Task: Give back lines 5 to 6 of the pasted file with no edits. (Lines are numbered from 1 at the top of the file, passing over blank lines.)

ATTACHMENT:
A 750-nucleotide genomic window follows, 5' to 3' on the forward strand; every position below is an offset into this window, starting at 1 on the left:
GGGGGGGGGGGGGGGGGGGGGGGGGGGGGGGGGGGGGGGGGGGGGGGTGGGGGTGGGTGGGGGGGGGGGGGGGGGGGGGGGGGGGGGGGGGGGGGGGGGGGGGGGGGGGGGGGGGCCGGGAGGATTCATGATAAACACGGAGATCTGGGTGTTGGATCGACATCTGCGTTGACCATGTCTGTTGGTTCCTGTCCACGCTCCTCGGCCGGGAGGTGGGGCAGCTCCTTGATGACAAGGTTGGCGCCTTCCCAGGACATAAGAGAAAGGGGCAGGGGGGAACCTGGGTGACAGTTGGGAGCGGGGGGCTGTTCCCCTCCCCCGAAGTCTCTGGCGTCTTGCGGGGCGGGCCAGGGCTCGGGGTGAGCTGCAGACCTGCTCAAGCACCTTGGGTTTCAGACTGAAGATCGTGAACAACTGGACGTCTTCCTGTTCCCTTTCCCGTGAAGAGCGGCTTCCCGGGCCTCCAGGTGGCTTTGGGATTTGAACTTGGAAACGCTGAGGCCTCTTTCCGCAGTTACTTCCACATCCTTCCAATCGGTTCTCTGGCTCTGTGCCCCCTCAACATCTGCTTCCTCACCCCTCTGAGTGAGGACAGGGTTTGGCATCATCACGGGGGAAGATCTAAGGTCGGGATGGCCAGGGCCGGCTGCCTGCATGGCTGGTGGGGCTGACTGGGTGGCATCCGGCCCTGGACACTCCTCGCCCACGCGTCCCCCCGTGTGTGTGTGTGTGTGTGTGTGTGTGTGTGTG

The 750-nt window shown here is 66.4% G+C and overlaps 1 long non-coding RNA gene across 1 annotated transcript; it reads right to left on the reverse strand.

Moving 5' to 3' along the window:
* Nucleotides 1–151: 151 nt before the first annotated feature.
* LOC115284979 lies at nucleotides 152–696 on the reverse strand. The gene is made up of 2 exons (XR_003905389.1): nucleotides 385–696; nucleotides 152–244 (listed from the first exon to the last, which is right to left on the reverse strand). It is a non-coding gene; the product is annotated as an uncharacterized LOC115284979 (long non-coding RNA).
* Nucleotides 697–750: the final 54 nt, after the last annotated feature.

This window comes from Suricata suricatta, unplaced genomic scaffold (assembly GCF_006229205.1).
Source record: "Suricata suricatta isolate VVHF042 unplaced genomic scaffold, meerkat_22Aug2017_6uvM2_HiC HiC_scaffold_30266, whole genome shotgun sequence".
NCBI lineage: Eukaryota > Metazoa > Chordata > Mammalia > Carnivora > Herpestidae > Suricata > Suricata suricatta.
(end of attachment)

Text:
* Nucleotides 1–151: 151 nt before the first annotated feature.
* LOC115284979 lies at nucleotides 152–696 on the reverse strand. The gene is made up of 2 exons (XR_003905389.1): nucleotides 385–696; nucleotides 152–244 (listed from the first exon to the last, which is right to left on the reverse strand). It is a non-coding gene; the product is annotated as an uncharacterized LOC115284979 (long non-coding RNA).